RON AND DON

With Seattle now second to Vegas in home prices, is relief on the way?

Aug 31, 2018, 4:10 PM

Now that Seattle home prices have fallen to number two behind Las Vegas, there’s suddenly plenty of affordable housing, right?

“Oh of course. You just walk down the street and get a cheap house,” joked Mike Rosenberg of The Seattle Times to the Ron and Don Show. “We had been number one in home price increases for two years now, and now we’re number two behind Las Vegas.”

“Prices are still going up and things are still expensive, but it’s cooling down a little bit.”

For 21 months in a row Seattle led as the nation’s hottest housing market in the monthly Case-Shiller home price index. Of late, however, prices dropped as housing availability increased and sales slowed down, reports Rosenberg at the Seattle Times.

RELATED: Home-owning families with children on the decline around Seattle

Despite being dethroned by Las Vegas, prices are nonetheless rising. The question is: Will this ever change? It’s a difficult one to answer considering the numbers.

“The last few months prices have dropped from their spring highs. The number of homes for sale has shot back up to 2014 levels, and the number of people buying homes has fallen back down,” Rosenberg said.

“The question is if that’s going to continue, and if it does that will be an actual relief for buyers? But if it turns out to be a blip and goes back to being the way it was, then it won’t have much of an impact. I don’t think anyone knows for sure what’s going to happen with that.”

The long-term impact of relentless pricing increases on a city and community is massively transformative, often completely reshaping the cultural and demographic landscape.

“I think it has a huge effect. You’re looking at a situation where a lot of people are priced out,” Rosenberg said. “The cheapest homes in the outer stretches of the region are typically $500,000 to $600,000, so you would need a six-figure salary to afford that.”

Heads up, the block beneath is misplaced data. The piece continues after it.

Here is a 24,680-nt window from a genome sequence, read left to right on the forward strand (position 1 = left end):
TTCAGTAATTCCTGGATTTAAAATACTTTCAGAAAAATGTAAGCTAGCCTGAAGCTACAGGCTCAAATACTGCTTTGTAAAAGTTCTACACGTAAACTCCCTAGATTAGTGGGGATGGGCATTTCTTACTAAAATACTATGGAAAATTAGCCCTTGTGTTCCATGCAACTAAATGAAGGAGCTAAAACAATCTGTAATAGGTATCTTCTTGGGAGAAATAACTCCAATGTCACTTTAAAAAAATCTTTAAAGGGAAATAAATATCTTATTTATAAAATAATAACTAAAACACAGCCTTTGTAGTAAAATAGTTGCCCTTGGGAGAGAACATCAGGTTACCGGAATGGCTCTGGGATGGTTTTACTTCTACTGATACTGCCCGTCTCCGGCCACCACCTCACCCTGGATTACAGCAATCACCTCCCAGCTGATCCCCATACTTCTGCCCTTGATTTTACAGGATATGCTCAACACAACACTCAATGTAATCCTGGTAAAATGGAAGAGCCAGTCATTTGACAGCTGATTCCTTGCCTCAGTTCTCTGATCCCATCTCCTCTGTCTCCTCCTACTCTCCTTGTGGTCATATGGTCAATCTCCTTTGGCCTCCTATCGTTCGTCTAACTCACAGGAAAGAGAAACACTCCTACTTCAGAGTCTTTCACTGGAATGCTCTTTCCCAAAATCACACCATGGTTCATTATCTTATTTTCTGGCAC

“What you’re getting is a city of homeowners who either inherited it from their parents, or it’s people at the upper end of the income scale.”

Is there a drawback for Seattle homeowners?

While price increases may seems like a boon for homeowners, there are still drawbacks in addition to taxes.

“People say, ‘Well, why don’t you just cash out and sell your home for a lot more than what you paid for?’ But unless you’re downsizing or moving out of the region altogether, you sort of have to turn right back around and buy something for the similarly inflated prices,” Rosenberg said.

“That’s one of the biggest reasons over the last few years why the number of homes for sale has been at a historic low, despite the fact that you could make such high profits by selling your house.”

Ron and Don

...

KIRO Newsradio Newsdesk

Ron and Don’s last show on KIRO Radio

Last night was Ron and Don’s last show on KIRO Radio.

6 years ago

Kelly Herzberg in her natural habitat. (Photo by Rachel Belle)...

Rachel Belle

In Seattle, a personal shopper and stylist who only shops at thrift stores

If you think you can't afford a personal stylist, head to the thrift store with Sweet Kelly Anne Styling's Kelly Herzberg who will pull hundreds of pieces for you to try on.

6 years ago

Viaduct waterfront...

Ron Upshaw

What do we do with the waterfront after the viaduct is gone?

After the viaduct is taken down, we'll be left with a choice: What do we do with one of the most beautiful waterfronts in the country?

6 years ago

(MyNorthwest)...

Ron Upshaw

Shower Thoughts: Ichiro can give Mariners fans something to root for

Rumor has it that Ichiro might make a comeback next year, and I for one welcome it.

6 years ago

Border wall...

Ron Upshaw

Trying to figure out why people want Trump’s border wall

A little over 40 percent of Americans now support the idea of a border wall, but what is it about it that seems so attractive?

6 years ago

Dan McCartney, Pierce County Sheriff...

Don O'Neill

Why you could hear kids’ voices on Pierce County Sheriff radios Monday night

Sometimes, "gone but not forgotten" isn't always how slain officers are remembered. But in Pierce County, a special effort is being made to commemorate a fallen deputy.

6 years ago

With Seattle now second to Vegas in home prices, is relief on the way?